Argentina came third at the last Rugby World Cup. It must now have a slice of the rugby union pie. However, the "new" GP countries are not successful and hence will have no fans! You'd be better off in Finland, Bernie, and that's a fact!
 

Speshal

World Champion
Valued Member
I have to disagree with the yokel's football analogy as it is a truly global game........

However, it doesn't bode well for Europe with both India and South Korea pitching for GPs does it, yes a massive atvertising base but hardly a cauldron on motorsport (unless like me you have tried to ride a moped in Mumbi - then it's more like death race 2000)

So in theory in a few years you could have these races outside of Europe, (in no particular order)

Bahrain
Dubai
Singapore
South Korea
India
Japan
Malaysia
China
Australia
Brazil
Canada
US

Silly really
 

teabagyokel

#dejavu
Valued Member
Speshal said:
I have to disagree with the yokel's football analogy as it is a truly global game........
Not if you have a globe with the USA, Canada and New Zealand represented on it it isn't. I use that analogy because it is the only succesful colonising sport - ie. it spread from Europe/South America to Asia/Africa!

Speshal said:
Bahrain
Dubai
Singapore
South Korea
India
Japan
Malaysia
China
Australia
Brazil
Canada
US
Don't forget that F1's heartland ? Europe, it would be difficult to claim there is not a fanatical F1 following in Brazil, for example! And don't forget that these 12 GPs are not gospel - China may be pulling out, Japan doesn't really have enough money and Canada is pretty transitory at any rate.

Also, Dubai ? Abu Dhabi, that's like saying a race in Edinburgh would be in "England"!
 

Brogan

🦶 Leg end
Staff member
Yet another reason to hope Ari V gets elected?

Ari Vatanen has vowed to safeguard Formula 1's traditional races if he is elected as the new FIA president.

The Finnish rallying legend, who is going head to head with former Ferrari team boss Jean Todt in the race to succeed Max Mosley, believes F1's move towards untested markets at the expense of its established heartland in Europe could be costly.
From ITV: http://www.itv-f1.com/News_Article.aspx?id=46795&PO=46795
 

Brogan

🦶 Leg end
Staff member
From the same site....

Bernie Ecclestone says the moves by the teams and the FIA to reduce the cost of competing in Formula 1 will ultimately result in a better deal for fans as ticket prices for races can also be reduced.

The sport's ringmaster said that one of the reasons why tickets for grands prix had become so expensive was because the teams needed as much revenue as possible from the races – and that if the teams' financial needs were lessened, that saving could also be passed on to F1's fans.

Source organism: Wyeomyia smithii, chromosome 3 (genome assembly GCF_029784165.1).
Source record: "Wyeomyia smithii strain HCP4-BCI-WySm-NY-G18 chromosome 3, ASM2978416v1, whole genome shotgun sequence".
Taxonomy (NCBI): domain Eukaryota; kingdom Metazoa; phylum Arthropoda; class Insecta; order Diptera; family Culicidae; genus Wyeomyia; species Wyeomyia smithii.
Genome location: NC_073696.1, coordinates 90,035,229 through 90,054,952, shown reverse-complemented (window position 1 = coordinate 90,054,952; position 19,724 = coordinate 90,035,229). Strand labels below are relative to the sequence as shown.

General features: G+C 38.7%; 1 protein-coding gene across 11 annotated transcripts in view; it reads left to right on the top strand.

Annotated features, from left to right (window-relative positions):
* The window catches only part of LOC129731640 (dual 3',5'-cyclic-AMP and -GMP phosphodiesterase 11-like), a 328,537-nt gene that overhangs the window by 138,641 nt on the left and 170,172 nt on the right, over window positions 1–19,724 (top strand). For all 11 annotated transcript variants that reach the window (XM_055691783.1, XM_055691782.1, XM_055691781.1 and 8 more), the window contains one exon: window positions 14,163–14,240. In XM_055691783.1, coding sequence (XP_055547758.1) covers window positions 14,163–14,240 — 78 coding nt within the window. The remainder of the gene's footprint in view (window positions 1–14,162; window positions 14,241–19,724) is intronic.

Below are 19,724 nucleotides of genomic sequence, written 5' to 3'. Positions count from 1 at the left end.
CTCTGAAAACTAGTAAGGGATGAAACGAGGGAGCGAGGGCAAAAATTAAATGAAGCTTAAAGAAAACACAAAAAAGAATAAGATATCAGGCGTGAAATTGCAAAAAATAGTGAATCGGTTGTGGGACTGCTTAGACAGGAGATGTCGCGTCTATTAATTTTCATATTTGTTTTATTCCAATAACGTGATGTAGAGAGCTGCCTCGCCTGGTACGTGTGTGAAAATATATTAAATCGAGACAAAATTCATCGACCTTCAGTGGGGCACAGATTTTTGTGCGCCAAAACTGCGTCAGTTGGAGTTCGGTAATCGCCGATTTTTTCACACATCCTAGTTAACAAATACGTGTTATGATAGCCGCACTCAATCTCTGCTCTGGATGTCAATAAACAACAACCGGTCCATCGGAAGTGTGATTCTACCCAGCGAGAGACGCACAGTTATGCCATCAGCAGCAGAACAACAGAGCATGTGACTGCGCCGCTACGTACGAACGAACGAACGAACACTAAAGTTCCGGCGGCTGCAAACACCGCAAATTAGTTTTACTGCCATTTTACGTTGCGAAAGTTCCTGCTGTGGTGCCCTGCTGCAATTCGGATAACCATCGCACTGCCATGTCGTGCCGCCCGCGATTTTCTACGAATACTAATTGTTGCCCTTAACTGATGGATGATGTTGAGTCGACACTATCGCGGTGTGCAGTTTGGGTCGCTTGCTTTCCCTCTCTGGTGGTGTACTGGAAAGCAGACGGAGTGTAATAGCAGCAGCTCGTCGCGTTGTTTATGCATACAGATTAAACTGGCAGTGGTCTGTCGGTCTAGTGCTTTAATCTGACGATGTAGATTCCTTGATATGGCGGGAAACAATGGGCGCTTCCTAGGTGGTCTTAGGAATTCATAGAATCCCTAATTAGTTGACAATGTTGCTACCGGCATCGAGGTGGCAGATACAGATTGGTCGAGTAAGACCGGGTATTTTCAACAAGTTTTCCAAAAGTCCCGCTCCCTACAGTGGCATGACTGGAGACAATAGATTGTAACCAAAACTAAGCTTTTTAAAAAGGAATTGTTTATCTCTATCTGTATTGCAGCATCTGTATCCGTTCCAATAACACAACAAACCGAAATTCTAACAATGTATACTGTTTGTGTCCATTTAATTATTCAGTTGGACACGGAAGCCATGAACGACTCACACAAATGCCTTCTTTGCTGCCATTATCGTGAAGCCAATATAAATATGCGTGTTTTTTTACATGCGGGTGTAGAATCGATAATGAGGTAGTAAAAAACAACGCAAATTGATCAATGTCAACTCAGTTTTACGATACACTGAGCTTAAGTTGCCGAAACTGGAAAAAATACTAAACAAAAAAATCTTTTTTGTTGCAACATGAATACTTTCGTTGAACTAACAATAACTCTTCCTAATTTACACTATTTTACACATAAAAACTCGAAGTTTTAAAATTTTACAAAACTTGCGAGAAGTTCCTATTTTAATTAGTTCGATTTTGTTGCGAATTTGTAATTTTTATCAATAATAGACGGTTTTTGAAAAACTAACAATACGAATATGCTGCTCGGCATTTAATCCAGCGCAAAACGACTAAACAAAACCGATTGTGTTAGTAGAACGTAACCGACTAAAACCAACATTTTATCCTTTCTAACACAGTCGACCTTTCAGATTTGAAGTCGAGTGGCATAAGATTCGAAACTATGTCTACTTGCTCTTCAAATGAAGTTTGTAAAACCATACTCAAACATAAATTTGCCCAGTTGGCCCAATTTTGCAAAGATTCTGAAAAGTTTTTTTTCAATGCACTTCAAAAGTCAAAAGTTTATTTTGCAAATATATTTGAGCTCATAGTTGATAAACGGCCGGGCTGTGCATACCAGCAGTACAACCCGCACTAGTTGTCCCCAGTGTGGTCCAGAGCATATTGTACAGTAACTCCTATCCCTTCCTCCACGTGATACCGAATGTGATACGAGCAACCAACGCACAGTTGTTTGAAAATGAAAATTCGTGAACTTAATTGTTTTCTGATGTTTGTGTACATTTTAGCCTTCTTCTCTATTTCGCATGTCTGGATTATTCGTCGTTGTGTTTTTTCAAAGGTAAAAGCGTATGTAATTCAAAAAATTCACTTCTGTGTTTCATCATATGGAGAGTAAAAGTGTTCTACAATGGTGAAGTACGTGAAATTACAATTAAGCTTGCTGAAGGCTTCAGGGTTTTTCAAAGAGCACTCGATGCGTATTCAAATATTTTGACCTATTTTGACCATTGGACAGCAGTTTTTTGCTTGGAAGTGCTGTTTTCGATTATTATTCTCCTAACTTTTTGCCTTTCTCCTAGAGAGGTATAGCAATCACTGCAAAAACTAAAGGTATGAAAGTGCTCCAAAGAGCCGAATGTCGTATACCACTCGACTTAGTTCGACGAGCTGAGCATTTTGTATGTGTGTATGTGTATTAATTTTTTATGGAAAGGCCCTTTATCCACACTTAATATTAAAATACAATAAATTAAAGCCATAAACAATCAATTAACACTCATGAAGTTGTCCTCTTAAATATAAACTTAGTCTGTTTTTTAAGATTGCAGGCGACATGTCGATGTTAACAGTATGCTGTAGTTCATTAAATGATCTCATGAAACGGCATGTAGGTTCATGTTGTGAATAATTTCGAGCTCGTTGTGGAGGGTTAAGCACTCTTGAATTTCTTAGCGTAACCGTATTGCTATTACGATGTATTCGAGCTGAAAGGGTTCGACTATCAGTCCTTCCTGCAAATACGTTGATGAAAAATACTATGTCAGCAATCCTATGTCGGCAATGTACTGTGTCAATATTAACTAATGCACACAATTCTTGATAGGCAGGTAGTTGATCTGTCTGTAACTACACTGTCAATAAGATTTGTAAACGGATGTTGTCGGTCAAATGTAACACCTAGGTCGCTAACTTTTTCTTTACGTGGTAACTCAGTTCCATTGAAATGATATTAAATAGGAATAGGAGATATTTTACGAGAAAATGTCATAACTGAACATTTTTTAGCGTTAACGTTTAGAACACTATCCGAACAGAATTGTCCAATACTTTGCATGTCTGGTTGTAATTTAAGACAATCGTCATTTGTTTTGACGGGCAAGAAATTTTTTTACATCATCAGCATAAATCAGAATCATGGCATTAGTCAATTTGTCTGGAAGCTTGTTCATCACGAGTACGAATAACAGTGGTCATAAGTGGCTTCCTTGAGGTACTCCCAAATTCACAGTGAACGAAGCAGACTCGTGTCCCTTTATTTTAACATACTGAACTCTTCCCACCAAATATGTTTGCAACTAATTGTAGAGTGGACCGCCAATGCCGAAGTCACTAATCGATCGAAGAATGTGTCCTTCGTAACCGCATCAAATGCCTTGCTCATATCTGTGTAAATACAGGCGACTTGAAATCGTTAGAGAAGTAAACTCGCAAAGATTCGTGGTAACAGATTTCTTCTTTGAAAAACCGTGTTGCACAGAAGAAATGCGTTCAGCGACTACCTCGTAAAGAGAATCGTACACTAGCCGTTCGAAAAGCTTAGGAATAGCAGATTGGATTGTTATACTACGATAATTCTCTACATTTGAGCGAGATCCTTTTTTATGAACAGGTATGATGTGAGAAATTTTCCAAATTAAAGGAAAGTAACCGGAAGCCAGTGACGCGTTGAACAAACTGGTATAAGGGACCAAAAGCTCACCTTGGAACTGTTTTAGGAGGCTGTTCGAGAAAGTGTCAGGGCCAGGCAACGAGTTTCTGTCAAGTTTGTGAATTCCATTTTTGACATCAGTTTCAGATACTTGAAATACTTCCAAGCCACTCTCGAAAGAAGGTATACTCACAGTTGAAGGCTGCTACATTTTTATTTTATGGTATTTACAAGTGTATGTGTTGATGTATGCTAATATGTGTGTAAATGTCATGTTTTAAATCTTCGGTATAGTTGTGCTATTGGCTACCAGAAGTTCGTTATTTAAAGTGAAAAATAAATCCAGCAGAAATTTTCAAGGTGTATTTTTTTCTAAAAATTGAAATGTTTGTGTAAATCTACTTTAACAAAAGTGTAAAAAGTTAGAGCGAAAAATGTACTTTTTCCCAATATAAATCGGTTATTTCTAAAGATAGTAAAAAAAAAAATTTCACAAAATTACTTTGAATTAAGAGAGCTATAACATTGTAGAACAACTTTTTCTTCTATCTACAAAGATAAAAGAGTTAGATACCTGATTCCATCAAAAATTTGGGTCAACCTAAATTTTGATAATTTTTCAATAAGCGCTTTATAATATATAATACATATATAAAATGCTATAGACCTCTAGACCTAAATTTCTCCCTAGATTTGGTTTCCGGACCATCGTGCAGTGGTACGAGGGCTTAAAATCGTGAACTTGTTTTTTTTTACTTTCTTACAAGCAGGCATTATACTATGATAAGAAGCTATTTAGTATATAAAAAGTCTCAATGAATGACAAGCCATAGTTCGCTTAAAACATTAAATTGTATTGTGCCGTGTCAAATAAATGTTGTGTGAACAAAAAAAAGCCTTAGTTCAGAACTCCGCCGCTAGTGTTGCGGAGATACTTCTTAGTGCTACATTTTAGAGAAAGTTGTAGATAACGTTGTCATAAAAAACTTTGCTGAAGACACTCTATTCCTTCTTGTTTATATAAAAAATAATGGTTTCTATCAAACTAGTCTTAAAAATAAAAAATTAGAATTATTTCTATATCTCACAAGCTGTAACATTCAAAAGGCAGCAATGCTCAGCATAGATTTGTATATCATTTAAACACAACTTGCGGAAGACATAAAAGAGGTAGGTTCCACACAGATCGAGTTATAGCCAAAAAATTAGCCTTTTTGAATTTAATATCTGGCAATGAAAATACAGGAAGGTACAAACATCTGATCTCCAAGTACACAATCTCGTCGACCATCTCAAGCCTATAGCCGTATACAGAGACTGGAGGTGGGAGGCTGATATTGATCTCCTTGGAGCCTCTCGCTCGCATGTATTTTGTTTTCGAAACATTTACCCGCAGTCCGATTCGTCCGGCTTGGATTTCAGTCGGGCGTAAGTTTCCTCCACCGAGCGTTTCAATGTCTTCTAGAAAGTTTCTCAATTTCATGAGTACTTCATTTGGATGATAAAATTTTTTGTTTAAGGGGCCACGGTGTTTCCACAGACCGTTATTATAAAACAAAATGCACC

Did I read that correctly?
Bernie's saying the high ticket prices are due to the teams and not the tens of millions that the circuits have to pay to host a GP?

The guy really does live in a world of his own.

Bernie: GP ticket prices set to fall
 

bogaTYR

Points Scorer
latest news:

no more spa after 2012.

the local government no longer wants to pay, thats for sure now.

the current hope is for the race to move to Zolder. but Zolder is a category 2 cicuit and therefor not allowed to hold f1 races. to get F1 on Zolder it would take millions of investment. money which simply is not there.
 

FB

Not my cup of cake
Valued Member
Zolder? No, just no! There are some circuits which F1 should never return to - Las Vegas, Phoenix, Valencia (in fact any of the Spanish circuits I have ever watched a race at), Paul Ricard. I'm sure others can think of more.

Spa just can't be lost, this might be posturing by the circuit owners to try and get a reduction in costs. All I can say is I hope it works.
 

bogaTYR

Points Scorer
Bernie has said he for sure does not wants to drop the price for staging an F1 race, so once the contract with Spa ends in 2012 it seems like the end of the road. no pun intended.

Bernie's reason for not wanting to drop the price is twofold (1) if you want a high class event, its costs money, and (2) he claims he has 5 possibilities for new F1 races outside of Europe.

remember, the wallon government have to cut 1 billion over the next few years and the 4 million Spa loses, is a good start.
 

teabagyokel

#dejavu
Valued Member
bogaTYR said:
Bernie's reason for not wanting to drop the price is twofold (1) if you want a high class event, its costs money, and (2) he claims he has 5 possibilities for new F1 races outside of Europe.
Bernie's reasons for dropping the price is twofold (1) it won't be a high class event without its supporters, and (2) he won't have 5 possiblities outside Europe if he continues to charge as he does.

There's none so blind as those that will not see.
 

Brogan

🦶 Leg end
Staff member
There's more than likely a bit of posturing on both sides.
Hopefully agreement will be reached in time for 2013.

F1 without Spa would be like, well, F1 without Spa.